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OUR army in India is maintained as a defence against two dangers — invasion from without and rebellion within. The double character is inevitable, but at the same time it is a source of military inefficiency. It involves a radical contradiction. Two-thirds of our force in India consists of native troops. To guard against Russia our policy is to make these as highly efficient as troops can be made. To guard against mutiny our policy is to keep them inferior in efficiency to our own white troops. In dealing with the British troops Government is in a similar dilemma. To make them efficient against a disciplined enemy they should be trained together in large armies, wherein officers can learn to move and combine masses Of troops of all arms. To make them an efficient police against internal disaffection — so it is argued — they should be spread as widely as possible over the country, — should present everywhere to the natives the spectacle of white troops within easy striking distance of any point, and in cOmmand of all important strategical positions.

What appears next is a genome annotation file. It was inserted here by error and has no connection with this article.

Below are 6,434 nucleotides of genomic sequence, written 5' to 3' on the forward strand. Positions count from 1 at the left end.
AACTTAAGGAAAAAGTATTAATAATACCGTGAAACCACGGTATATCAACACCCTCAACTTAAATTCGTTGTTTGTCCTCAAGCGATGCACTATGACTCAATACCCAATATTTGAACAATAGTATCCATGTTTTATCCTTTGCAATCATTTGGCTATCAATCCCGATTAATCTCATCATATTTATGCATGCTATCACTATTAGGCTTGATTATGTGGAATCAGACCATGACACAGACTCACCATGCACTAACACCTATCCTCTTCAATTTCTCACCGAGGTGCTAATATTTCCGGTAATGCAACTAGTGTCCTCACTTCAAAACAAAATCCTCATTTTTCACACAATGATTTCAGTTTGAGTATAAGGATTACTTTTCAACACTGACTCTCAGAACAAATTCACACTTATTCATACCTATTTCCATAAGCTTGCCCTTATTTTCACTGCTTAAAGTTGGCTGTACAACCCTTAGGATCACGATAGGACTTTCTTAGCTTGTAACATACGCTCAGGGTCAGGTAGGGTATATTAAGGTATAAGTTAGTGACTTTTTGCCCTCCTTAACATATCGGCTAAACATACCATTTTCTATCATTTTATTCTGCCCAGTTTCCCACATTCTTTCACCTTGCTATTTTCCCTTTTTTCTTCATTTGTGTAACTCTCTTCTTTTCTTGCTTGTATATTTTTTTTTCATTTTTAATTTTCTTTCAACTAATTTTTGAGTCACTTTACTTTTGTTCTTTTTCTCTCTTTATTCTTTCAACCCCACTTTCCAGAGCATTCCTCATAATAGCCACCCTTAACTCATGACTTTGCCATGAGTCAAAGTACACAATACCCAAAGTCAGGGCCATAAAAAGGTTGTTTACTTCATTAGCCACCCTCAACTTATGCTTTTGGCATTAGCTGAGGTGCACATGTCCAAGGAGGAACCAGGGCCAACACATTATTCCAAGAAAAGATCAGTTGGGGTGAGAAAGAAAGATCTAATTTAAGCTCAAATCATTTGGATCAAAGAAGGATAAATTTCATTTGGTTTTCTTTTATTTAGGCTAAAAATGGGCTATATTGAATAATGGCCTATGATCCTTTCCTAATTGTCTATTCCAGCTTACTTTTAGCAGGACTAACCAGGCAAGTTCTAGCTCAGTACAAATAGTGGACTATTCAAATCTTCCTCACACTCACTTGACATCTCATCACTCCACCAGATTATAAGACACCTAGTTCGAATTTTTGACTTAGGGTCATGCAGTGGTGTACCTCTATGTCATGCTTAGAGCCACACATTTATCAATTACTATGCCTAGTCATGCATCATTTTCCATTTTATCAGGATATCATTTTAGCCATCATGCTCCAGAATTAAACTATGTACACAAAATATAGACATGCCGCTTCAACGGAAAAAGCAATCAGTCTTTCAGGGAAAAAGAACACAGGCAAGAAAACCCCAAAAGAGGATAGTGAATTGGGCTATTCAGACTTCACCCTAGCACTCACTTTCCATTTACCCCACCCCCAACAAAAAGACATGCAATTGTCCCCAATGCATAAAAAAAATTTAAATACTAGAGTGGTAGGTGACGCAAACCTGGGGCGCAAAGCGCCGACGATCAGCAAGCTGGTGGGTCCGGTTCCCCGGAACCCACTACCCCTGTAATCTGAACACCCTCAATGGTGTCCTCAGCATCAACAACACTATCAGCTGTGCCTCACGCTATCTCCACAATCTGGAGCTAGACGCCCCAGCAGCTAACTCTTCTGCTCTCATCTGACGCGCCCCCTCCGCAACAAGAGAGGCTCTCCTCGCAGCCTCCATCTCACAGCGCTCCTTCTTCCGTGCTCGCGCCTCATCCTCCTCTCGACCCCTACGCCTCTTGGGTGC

It is obvious that the consistent pursuit of one policy means a proportionate weakness in the other. If one danger is decidedly the more urgent of the two, then wisdom demands that the provision against the other should be frankly sacrificed. It seems to be the opinion of many good judges in India that the time has come to do this — to make our military policy truly military, and leave internal politics to politicians.